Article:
The scene changes to what appears to be a castle in the midst of a snowstorm. Pale, almost sickly color scheme. A young man – we can’t see his face, but savvy viewers know it’s probably Jadeite – summons some kind of evil monster from the ground. The shifting mass of flesh and whatever else takes the shape of a woman, and Mr. Faceless commands her to find something called the “Legendary Silver Crystal.” She bows and vanishes, and the scene ends. That’s all. Queen Beryl isn’t mentioned by name, but Mr. Faceless refers to serving a master. It’s enough to imply that this guy is middle management at best; enough power to summon Monsters of the Week, but still has to answer to someone higher up on the evil food chain.

Back to Usagi’s adventures at school. She didn’t make it on time, so she has to stand outside of the classroom as punishment. As she starts monologuing, there’s a brief shot of her entire body standing next to the door. Is it just me, or do the characters’ proportions seem off? Specifically, the legs. They’re way too long. The girls were pretty leggy in the original anime, but they at least seemed better fleshed-out. This version of Usagi has long, narrow, spider-like limbs; I can’t tell where the knees actually are, and she looks too tall to touch the doorknob. Then again, it’s not that far off from the manga…Usagi thinks back to the dream she had at the beginning of the episode, wishing that she could be a princess so she wouldn’t have to attend school. The main character of an escapist superhero fantasy is her having own escapist fantasy! Never mind the responsibilities of ruling a kingdom and the burdens of authority.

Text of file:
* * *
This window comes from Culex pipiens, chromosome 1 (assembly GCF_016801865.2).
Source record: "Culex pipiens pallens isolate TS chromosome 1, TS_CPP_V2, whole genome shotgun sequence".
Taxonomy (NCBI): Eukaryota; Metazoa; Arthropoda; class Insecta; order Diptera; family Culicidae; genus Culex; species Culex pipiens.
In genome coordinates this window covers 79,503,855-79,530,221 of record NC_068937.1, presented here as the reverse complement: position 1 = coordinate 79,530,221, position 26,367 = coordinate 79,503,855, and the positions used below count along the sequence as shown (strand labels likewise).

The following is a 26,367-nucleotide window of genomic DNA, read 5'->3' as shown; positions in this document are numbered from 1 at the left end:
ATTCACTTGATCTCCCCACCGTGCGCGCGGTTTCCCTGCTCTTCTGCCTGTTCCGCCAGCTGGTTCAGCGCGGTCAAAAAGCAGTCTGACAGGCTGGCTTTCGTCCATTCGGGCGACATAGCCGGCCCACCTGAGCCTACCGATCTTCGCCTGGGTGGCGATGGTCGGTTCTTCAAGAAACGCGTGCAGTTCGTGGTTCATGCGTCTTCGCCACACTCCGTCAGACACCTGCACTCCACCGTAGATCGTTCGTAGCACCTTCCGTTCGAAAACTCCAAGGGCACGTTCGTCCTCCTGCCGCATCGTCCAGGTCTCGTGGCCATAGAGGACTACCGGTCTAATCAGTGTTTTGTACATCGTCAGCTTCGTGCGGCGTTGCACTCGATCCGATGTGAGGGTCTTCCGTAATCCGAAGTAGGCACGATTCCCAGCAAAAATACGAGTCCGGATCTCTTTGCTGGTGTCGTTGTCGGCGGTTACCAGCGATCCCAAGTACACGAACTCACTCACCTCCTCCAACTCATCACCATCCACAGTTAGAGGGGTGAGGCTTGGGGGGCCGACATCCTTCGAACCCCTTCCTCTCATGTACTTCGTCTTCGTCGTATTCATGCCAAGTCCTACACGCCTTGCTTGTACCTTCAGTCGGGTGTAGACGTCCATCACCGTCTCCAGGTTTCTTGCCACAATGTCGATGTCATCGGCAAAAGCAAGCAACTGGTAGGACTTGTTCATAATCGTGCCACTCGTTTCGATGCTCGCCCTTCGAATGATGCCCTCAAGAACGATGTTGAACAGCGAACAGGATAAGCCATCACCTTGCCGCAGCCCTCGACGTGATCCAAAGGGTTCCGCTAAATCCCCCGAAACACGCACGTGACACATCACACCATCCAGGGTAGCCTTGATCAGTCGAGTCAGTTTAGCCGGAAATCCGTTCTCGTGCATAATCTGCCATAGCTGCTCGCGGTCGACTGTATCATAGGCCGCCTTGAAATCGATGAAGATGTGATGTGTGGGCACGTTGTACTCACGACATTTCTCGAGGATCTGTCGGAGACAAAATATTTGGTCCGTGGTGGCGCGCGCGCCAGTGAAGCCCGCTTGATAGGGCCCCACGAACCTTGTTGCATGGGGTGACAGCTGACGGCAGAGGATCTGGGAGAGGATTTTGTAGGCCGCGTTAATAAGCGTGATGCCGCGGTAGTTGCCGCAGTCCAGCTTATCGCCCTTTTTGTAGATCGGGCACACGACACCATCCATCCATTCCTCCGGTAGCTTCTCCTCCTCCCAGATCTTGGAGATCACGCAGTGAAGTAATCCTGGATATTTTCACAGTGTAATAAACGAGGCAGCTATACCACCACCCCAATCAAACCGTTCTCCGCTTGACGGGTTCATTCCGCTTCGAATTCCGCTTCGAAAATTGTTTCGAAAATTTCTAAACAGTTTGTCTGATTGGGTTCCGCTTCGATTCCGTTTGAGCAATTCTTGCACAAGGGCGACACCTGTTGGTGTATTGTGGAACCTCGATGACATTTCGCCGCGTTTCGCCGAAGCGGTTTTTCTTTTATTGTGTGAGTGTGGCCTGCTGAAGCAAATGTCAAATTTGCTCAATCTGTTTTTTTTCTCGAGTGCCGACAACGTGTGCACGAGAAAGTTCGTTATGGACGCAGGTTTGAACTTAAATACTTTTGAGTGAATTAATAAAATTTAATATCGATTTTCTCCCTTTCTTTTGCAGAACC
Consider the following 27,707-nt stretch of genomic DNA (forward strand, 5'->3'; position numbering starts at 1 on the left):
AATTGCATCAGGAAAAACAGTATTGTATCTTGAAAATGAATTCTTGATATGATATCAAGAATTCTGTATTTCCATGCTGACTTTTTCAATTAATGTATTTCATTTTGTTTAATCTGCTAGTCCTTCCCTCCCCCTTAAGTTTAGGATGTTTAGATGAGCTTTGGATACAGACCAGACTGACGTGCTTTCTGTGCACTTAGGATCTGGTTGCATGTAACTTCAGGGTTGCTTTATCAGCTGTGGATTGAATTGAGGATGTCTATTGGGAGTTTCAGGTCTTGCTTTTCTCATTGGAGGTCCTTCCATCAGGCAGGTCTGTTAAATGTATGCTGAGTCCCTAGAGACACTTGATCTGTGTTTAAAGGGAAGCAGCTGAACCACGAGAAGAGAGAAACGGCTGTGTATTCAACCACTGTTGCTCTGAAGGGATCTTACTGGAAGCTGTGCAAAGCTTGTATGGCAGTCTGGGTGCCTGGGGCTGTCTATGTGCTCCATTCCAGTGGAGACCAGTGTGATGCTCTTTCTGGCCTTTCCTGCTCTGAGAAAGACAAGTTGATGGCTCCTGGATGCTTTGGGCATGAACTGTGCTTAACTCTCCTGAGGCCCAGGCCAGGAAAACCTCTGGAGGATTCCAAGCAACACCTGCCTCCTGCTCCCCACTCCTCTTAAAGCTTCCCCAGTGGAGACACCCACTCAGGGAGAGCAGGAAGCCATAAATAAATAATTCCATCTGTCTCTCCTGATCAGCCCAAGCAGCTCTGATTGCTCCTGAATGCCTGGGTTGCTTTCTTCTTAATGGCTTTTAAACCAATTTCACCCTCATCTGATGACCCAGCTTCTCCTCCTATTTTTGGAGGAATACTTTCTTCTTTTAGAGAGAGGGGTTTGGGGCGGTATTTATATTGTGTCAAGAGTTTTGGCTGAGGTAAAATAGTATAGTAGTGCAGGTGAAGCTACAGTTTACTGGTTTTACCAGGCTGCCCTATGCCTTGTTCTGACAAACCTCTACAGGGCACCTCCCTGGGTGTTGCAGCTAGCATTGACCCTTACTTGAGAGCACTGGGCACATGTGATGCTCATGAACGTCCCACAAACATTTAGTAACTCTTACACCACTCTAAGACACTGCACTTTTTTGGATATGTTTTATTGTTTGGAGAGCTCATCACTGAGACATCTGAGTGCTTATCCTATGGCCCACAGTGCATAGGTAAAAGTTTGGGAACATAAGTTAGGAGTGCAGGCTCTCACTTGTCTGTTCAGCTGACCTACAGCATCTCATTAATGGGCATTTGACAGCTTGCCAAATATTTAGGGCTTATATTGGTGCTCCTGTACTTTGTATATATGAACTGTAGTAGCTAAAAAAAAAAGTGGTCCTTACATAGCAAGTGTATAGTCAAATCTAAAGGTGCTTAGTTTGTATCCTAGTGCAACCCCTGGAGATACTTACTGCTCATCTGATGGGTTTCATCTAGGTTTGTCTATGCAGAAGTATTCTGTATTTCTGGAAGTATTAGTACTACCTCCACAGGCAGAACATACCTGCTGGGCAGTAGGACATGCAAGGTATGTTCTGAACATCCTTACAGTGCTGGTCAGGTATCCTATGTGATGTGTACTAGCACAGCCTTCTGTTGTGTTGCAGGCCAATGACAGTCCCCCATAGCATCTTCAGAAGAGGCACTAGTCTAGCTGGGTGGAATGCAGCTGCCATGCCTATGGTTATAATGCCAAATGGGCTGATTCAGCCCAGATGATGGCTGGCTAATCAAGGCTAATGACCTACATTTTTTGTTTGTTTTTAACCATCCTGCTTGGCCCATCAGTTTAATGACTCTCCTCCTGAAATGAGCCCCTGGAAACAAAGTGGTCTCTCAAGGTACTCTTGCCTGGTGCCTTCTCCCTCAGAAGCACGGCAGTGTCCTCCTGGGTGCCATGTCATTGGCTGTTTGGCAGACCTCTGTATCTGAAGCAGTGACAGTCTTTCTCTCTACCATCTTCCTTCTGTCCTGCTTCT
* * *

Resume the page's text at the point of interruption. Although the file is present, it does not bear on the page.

Usagi tries to sneak an early lunch, but gets caught and reprimanded by her English teacher. We get to see her latest test results: a solid 30/100, with a page full of red marks! Even if you don’t like her at this point, you can still feel the sting of a failing grade. She’s then lectured a bit by her classmates, Molly and Melvin. Er, Naru and Umino! Their names are Naru and Umino. Sorry, the English dub his hard to shake. These two characters are remnants of series long past. Umino is a little guy with huge, swirly-patterned glasses that cover up his eyes. If this was a modern show, his glasses would likely be transparent to give viewers a better look at his youthful face. He’d probably be more serious, aloof, and shy. Here, he’s much friendlier and slightly annoying. Naru is explained to be almost as smart (scoring 85 to his 95), is pretty, and comes from rich family. In more recent anime, she’d probably be a class representative, arrogant, and snooty. But here, she’s down-to-Earth and kind, and sociable.